5. GBU-43/B MOAB (648348) 1:48 Eduard Brassin The GBU-43/B Massive Ordnance Air Blast bomb is a 21,600lb bomb developed by the US Air Force research laboratory. The bomb follows on from the BLU-82 which was developed during the Vietnam war to clear landing zones in the Jungle. Years later during the continuing war in Afghanistan the BLU-82 was used and this lead to the USAF looking to develop a modern version of a large bomb. Like the BLU-82 the GBU-43/B is delivered from a C-130 Hercules cargo aircraft. The newer bomb though is larger than its predecessor and more accurate. It is reported that the USAF had 15 of these weapons made. The one and only use in combat was in April 2017 in Afghanistan. It is believed they have not been used more widely due to the the worry of killing non combatants. It should be noted that the weapon is a conventional filled bomb not a thermobaric weapon as had been reported, and it is not a penetrator weapon either. The weapon is coloquailly know as the "Mother of all bombs" and it has been claimed to be the biggest bomb dropped. However this is all down to definition. The RAF Grandslam bomb weighed in at 22,000lbs so technically heavier than the MOAB, however the MOAB has 18,700Lbs of explosive fill to the Grandslams approx 11,000Lbs due to it being a penetrating weapon with a much heavier casing. Kit I will call this a kit rather than an accessory as it is a kit in its own right. It arrives on one of Eduard's BIGSIN type boxes and inside are 18 resin parts, 7 large sheets of etched brass and a small decal sheet. The kit is for the bomb itself and its large transport cradle. There are many folds to the etched brass and it makes you wonder if some of the parts would not be better in plastic or resin in this scale. The underside of the transport cradle is made up first, ten its flipped over. Next the support beams are built up and added to the top of the cradle. With interlocking side frames and longitudinal ones care will need to be made to get it all lining up. The bomb itself is fairly simple to make up consisting of three main parts, nose extended detenators and the rear fins. These can be made folded or extended. Care will be needed to remove these from the pour blocks. PE parts are added to the bomb when complete. Two sets of markings are provided. One for an example (hopefully innert) displayed at the Elgin Air Force Armament Museum in a striking John Deere Green colour scheme. A second is for a combat ready weapon. Dare I say it but it is the Mother of All Bomb Kits! It should make up into a good looking kit which no doubt will generate some discussion. Highly recommended. Review sample courtesy of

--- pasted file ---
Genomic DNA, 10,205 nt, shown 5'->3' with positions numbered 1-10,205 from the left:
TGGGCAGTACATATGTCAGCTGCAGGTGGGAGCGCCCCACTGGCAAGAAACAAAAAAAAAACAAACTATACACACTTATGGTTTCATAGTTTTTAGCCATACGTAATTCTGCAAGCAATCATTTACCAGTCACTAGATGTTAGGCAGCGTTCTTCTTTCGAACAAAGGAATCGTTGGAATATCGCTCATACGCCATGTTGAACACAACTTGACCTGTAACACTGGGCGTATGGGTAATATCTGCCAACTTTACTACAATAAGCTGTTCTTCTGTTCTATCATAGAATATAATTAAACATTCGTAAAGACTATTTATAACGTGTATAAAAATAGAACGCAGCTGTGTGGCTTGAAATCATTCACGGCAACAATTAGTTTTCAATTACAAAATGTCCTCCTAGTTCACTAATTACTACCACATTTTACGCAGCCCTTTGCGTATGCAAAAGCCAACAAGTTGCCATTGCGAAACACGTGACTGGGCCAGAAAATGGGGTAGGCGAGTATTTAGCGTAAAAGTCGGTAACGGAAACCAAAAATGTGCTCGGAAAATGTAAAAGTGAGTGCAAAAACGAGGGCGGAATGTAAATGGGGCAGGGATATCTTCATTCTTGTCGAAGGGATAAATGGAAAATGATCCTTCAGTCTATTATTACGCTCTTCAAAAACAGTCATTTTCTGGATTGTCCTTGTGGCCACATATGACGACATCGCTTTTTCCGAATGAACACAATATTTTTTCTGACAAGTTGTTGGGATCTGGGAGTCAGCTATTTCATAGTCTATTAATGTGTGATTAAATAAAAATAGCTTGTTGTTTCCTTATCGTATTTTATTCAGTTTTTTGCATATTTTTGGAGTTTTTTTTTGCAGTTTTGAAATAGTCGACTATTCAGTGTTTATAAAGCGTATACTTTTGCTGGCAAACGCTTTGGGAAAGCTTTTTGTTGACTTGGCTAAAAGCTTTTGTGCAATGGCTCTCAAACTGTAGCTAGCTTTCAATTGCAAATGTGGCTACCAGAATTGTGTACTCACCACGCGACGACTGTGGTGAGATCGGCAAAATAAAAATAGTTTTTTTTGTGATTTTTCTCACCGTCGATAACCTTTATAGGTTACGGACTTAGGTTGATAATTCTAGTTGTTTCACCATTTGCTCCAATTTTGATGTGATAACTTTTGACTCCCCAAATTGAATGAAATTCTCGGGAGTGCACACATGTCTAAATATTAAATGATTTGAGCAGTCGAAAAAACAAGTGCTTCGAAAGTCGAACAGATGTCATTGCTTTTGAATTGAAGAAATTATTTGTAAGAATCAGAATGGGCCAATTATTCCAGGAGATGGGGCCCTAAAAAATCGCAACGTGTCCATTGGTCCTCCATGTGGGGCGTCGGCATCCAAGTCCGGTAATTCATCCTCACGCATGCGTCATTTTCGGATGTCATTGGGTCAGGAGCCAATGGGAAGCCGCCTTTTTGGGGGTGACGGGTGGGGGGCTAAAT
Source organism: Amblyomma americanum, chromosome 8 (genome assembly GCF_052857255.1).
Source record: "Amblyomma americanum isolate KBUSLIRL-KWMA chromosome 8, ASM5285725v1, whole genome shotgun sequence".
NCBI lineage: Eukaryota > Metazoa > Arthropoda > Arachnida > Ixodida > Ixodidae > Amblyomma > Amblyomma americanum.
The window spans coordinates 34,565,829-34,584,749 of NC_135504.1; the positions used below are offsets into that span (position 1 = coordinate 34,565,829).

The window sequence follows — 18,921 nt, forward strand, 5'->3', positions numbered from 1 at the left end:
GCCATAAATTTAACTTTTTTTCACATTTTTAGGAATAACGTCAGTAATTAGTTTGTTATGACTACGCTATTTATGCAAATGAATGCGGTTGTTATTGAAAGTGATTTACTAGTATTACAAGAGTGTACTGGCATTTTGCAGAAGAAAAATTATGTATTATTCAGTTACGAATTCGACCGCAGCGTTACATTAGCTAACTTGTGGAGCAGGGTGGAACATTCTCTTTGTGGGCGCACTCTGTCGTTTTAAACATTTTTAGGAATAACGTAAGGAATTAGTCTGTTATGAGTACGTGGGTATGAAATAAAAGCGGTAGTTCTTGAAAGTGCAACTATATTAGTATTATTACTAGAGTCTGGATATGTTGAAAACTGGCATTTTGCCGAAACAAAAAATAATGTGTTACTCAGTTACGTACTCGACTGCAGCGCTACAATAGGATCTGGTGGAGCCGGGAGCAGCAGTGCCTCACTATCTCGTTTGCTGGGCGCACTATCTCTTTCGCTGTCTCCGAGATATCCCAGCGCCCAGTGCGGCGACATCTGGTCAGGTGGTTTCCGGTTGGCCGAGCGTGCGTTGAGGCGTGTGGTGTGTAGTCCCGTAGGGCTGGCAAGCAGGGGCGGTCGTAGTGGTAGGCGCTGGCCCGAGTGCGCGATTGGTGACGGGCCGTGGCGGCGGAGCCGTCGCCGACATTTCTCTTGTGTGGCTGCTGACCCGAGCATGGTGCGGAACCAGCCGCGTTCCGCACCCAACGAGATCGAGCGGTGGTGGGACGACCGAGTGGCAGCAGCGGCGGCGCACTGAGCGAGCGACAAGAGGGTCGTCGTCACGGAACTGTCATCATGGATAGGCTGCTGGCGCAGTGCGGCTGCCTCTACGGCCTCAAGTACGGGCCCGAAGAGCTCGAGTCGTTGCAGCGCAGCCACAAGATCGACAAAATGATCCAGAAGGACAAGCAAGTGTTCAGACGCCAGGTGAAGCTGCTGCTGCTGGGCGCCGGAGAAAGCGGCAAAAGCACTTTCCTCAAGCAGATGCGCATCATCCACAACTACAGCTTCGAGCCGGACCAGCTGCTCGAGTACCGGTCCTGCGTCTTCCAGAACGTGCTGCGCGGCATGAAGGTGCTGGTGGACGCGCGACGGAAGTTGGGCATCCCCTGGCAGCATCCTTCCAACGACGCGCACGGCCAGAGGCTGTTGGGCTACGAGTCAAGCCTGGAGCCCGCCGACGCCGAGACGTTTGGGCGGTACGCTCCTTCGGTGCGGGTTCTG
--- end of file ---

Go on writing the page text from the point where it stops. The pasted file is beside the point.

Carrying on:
6. Petlyakov Pe-2 - 1:48 Eduard